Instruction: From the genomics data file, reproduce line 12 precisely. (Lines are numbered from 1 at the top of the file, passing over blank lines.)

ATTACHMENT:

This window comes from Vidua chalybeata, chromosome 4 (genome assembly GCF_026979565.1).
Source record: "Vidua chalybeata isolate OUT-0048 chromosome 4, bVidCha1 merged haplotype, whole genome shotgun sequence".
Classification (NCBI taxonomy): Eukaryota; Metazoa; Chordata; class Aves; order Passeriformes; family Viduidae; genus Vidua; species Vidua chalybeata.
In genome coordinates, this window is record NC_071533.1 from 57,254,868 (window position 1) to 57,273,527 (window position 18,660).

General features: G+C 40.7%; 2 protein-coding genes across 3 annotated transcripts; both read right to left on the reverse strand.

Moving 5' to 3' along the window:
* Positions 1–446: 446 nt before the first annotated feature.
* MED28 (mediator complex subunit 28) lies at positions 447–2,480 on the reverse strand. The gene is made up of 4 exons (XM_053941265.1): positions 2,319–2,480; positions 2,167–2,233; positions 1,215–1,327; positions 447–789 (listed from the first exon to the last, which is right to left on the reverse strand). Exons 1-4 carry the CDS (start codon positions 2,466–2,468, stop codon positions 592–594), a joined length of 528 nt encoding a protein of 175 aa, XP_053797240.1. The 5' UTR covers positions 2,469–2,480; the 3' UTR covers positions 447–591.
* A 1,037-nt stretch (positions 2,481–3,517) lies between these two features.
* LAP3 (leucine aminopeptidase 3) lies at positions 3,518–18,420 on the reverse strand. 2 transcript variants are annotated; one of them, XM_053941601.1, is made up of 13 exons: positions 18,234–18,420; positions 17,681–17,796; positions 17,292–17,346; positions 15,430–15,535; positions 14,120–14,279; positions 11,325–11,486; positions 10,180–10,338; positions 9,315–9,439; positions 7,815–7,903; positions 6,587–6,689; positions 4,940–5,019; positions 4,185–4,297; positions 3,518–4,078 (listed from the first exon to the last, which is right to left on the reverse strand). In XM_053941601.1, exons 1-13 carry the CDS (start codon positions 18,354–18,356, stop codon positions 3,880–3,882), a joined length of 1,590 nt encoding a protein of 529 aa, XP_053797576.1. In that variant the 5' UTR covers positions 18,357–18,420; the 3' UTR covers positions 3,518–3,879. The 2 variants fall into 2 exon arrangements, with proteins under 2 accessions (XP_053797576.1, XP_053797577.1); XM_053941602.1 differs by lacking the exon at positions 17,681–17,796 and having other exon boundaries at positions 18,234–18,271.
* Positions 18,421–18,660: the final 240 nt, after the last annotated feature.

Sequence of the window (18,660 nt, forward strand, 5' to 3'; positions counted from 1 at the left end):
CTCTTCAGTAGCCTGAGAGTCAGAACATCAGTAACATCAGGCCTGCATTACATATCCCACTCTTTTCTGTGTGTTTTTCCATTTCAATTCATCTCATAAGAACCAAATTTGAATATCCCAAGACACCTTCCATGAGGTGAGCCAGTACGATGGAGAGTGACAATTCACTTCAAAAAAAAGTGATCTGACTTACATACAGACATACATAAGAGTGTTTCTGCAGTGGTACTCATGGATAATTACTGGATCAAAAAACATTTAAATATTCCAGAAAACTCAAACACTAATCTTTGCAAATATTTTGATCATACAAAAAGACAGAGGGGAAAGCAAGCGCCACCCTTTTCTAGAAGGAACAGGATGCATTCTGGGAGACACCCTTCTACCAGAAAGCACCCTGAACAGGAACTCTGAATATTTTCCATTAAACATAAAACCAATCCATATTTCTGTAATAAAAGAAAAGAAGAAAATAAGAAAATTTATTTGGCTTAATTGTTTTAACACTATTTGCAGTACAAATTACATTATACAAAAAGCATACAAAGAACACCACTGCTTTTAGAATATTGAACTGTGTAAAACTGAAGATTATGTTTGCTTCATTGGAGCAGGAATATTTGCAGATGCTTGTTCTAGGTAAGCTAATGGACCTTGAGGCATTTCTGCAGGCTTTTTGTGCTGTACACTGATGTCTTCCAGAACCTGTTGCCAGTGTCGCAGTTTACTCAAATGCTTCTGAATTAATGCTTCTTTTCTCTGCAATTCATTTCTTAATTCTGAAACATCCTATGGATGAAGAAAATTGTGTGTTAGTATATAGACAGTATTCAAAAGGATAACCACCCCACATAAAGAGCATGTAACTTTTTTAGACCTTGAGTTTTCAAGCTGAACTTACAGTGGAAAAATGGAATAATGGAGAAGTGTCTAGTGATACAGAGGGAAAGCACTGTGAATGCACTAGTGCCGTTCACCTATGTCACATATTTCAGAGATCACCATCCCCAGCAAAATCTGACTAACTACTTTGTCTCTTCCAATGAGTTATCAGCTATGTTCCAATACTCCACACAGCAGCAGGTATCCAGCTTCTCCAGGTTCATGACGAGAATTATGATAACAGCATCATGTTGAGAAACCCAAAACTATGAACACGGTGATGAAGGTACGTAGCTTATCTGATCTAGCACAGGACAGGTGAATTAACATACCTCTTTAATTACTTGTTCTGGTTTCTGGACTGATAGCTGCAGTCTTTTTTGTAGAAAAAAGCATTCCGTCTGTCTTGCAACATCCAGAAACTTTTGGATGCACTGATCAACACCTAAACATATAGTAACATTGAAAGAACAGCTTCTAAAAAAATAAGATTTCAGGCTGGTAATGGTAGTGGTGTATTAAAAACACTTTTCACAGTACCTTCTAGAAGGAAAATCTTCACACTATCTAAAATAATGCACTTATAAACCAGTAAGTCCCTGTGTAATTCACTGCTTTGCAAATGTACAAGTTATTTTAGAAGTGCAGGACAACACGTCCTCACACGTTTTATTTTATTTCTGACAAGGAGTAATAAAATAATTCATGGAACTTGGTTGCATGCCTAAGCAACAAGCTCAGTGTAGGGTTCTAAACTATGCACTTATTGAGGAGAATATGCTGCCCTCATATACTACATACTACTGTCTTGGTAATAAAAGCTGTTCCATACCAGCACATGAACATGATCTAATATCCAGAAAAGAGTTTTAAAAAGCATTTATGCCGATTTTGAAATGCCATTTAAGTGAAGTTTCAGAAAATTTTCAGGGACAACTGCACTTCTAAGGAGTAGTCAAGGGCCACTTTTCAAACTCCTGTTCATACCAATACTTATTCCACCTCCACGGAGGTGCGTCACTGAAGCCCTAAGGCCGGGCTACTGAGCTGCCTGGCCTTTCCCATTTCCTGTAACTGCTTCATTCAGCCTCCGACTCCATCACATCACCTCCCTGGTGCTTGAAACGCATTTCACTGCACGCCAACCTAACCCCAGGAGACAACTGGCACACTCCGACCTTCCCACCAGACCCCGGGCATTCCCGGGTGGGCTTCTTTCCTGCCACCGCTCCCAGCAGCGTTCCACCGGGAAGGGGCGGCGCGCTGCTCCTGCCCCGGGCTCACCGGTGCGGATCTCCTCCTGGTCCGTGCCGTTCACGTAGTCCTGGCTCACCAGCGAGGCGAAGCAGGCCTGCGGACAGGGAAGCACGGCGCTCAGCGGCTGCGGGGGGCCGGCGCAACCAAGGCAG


Sequence of the window (18,660 nt, forward strand, 5' to 3'; positions counted from 1 at the left end):